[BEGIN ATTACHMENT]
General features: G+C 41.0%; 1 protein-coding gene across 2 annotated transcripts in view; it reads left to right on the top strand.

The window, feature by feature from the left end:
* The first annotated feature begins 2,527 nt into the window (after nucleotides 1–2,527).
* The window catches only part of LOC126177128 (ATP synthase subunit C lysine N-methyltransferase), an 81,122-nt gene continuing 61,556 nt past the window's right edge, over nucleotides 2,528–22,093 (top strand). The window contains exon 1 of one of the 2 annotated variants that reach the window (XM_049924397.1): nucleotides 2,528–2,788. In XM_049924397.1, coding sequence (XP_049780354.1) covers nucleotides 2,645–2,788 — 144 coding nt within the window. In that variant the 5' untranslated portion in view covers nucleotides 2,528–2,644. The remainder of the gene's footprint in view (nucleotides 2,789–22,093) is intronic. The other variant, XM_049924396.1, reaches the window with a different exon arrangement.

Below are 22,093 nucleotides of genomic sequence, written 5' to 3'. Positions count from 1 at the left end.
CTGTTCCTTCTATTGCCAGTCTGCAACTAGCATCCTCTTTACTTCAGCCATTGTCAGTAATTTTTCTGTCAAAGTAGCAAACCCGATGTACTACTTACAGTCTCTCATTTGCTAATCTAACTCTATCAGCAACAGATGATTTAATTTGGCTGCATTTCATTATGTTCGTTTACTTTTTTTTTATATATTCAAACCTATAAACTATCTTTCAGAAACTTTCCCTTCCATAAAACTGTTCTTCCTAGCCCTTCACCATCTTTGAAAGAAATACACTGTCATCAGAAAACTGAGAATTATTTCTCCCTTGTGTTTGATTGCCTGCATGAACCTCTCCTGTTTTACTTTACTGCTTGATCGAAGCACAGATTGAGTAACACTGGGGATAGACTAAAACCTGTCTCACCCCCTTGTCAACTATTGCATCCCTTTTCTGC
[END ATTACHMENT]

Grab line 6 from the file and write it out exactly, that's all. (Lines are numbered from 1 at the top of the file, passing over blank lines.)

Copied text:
CTGTTCCTTCTATTGCCAGTCTGCAACTAGCATCCTCTTTACTTCAGCCATTGTCAGTAATTTTTCTGTCAAAGTAGCAAACCCGATGTACTACTTACAGTCTCTCATTTGCTAATCTAACTCTATCAGCAACAGATGATTTAATTTGGCTGCATTTCATTATGTTCGTTTACTTTTTTTTTATATATTCAAACCTATAAACTATCTTTCAGAAACTTTCCCTTCCATAAAACTGTTCTTCCTAGCCCTTCACCATCTTTGAAAGAAATACACTGTCATCAGAAAACTGAGAATTATTTCTCCCTTGTGTTTGATTGCCTGCATGAACCTCTCCTGTTTTACTTTACTGCTTGATCGAAGCACAGATTGAGTAACACTGGGGATAGACTAAAACCTGTCTCACCCCCTTGTCAACTATTGCATCCCTTTTCTGC